MATH2071 Mathematical Physics II
This module follows the development of mechanics after Newton's laws to the introduction of quantum mechanics. Although no new physical principles were introduced in the nineteenth century, this era saw the beautiful and powerful reformulation of classical dynamics by Lagrange and Hamilton. This was in many ways more powerful than Newton's approach based on forces, and revealed the deep connexion between symmetries and conservation laws which continues to play a central role in the development of physical theories. Furthermore, with the introduction of the concept of the action, and of Poisson brackets, the step towards quantum mechanics is made much more natural.
This term concentrates on the formulation of the dynamics of systems in terms of the Lagrangian, a scalar function of "generalised coordinates" describing the position of the system. Via the introduction of the calculus of variations, It is shown that all of mechanics can be framed in terms of the "the principle of least action" which states that a system will follow the path which makes the action a minimum (or more accurately stationary). Systems with many degrees of freedom are studied in terms of their normal modes, and an example of a system with infinite degrees of freedom, the string, is also introduced as a simple example of a classical field theory. In the Hamilton formulation, which is introduced in the latter part of this term, the democracy between all generalised coordinates is extended to generalised momenta, putting position and velocity on a more equal footing. The concept of variables being tied to transformations via the Poisson bracket is highlighted, as this idea turns out to be crucial in quantum mechanics.
This term begins with a discussion on how by the end of the nineteenth century it was becoming apparent that classical mechanics not account for physics at very small scales, and how this led to the introduction of quantum mechanics. The subject is approached via Schödinger's equation and the wave function, complementing the Dirac and path integral approaches taken in Quantum Mechanics III. The statistical interpretation of the wave function is given in terms of the position probability density and it is applied in simple systems to build the required intuition. As the term progresses, the statistical interpretation is generalised to more general observables, other than position, ultimately leading to the postulates of quantum mechanics and their impact on our understanding of nature.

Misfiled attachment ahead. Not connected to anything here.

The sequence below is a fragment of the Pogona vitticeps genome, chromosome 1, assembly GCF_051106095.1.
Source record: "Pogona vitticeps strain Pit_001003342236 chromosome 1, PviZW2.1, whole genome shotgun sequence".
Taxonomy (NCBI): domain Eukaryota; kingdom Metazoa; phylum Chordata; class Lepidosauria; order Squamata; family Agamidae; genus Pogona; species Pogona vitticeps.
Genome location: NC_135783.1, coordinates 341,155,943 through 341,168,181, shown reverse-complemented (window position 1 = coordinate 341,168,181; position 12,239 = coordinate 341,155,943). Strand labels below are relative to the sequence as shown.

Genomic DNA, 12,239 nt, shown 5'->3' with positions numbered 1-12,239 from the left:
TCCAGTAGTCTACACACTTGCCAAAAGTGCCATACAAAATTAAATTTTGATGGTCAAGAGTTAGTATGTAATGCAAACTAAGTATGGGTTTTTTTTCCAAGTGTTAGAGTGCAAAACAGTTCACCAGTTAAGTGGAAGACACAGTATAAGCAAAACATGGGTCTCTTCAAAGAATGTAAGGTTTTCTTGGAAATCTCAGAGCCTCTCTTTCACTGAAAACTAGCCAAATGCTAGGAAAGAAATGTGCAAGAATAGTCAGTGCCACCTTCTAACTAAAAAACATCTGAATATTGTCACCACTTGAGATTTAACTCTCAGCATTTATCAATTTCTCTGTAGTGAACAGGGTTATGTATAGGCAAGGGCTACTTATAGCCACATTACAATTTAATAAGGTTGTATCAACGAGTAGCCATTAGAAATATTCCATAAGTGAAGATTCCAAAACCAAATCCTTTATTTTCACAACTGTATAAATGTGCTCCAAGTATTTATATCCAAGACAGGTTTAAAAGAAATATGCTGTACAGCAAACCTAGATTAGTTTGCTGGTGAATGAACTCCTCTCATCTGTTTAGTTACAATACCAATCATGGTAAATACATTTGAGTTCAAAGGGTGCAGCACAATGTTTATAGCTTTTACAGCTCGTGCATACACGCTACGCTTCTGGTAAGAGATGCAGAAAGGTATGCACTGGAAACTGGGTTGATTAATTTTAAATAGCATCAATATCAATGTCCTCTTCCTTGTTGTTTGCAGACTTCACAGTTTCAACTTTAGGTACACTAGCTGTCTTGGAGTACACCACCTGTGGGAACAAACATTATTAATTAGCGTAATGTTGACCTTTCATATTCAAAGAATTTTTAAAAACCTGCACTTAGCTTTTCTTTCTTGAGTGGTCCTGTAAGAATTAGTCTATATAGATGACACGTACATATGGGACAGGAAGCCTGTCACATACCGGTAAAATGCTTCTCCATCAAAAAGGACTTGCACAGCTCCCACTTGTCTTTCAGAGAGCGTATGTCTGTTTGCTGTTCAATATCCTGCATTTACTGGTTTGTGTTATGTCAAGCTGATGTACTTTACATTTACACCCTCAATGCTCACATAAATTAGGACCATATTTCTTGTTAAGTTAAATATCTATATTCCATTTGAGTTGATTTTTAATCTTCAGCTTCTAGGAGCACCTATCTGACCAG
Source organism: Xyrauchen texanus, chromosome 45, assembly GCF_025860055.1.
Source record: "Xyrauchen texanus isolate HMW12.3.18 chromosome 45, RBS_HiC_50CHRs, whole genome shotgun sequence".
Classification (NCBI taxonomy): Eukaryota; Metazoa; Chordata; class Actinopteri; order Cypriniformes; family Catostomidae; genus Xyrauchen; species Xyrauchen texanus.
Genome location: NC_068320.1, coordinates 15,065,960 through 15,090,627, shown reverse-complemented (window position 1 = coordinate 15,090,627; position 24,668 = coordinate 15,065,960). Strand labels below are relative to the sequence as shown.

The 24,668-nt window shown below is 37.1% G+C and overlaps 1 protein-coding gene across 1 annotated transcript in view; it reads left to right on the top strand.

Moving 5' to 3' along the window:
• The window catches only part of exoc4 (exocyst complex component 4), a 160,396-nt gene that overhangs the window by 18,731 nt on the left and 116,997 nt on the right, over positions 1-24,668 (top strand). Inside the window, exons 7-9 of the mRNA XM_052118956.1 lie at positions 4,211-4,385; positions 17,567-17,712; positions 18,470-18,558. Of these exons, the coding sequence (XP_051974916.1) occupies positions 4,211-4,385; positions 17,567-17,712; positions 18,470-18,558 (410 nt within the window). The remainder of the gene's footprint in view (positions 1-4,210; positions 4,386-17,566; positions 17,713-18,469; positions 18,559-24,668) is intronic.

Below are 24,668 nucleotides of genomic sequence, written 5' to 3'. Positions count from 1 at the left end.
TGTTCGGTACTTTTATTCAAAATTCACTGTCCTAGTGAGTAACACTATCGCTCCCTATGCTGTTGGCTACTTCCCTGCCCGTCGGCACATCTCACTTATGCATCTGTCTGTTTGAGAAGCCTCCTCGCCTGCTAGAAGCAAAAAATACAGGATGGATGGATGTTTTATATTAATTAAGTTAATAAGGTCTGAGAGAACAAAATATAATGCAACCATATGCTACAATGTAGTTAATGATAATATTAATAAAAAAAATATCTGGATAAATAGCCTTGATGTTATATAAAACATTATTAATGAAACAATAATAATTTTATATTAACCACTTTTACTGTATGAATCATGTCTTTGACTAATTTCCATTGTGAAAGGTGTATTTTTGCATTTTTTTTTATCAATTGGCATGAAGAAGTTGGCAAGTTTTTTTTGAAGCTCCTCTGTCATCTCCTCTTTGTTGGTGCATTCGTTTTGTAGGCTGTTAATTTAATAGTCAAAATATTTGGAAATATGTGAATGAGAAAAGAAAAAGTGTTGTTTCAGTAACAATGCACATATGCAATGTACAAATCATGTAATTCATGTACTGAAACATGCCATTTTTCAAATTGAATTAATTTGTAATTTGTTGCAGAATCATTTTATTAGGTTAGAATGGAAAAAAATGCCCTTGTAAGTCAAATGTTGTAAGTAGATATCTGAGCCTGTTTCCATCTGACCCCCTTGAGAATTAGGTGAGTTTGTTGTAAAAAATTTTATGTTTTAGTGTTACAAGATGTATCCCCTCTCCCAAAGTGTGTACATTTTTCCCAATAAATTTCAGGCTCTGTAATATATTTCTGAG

Outline of Course
Aim: To appreciate the conceptual framework of classical physics and give and introduction to quantum mechanics.
- Lagrangian and Hamiltonian Dynamics (3 lectures): Degrees of freedom of a system. Holonomic and non-holonomic constraints. D'Alembert's principle and the derivation of Lagrange's equations for conservative forces.
- Conservation Laws (5 lectures): Ignorable coordinates and conservation laws. Conservation of Energy. Calculus of Variations. The Brachistochrone. Principle of Least Action. Noether's theorem.
- Small oscillations of systems of particles (3 lectures): Positions of equilibrium and stability. Normal modes of oscillation and normal coordinates.
- Waves: Review one-dimensional wave equation (4 lectures). Potential and Kinetic energy. Energy flux and conservation. Boundaries and Junctions. Derivation of Euler-Lagrange Equations for fields from principle of least action.
- Hamiltonian Dynamics (5 lectures): First order formalism for Newton's second law. Definition of the Hamiltonian from the Lagrangian. Hamilton's equations. Formulation in terms of Poisson brackets. Conservation of Energy. Dynamic quantities as generators of infinitesimal transformations on phase space. Connection in Hamiltonian mechanics between symmetry and conservation. Liouville's Theorem.
- Canonical Transformations and Hamilton-Jacobi formalism (5 lectures): Canonical transformations from generating functions. Invariance of Poisson Brackets Hamilton-Jacobi equations. Action-angle variables. Adiabatic invariants.
- Introduction to Quantum Mechanics (4 lectures): Physical motivations; particle-wave duality: double slit experiment, photo-electric effect, decay of the Rutherford Atom. Old quantum theory. Canonical quantisation, energy and momentum as operators; the Schrödinger Equation and the wave function. Probability density and conservation of probability.
- Simple Solutions to the Schrödinger Equation (3 lectures): Gaussian solution to free particle. Stationary solutions. Particles in a box, bound state solutions for square well. Harmonic oscillator.
- Operators and Measurement (6 lectures): Expectation of operators. Ehrenfest's Theorem. Heisenberg's uncertainty principle. Reality of eigenvalues and orthogonality of eigenfunctions for Hermitian operators. Measurement and collapse of the wave-function.
For details of prerequisites, corequisites, excluded combinations, teaching methods, and assessment details, please see the Faculty Handbook.
Please see the Library Catalogue for the MATH2071 reading list.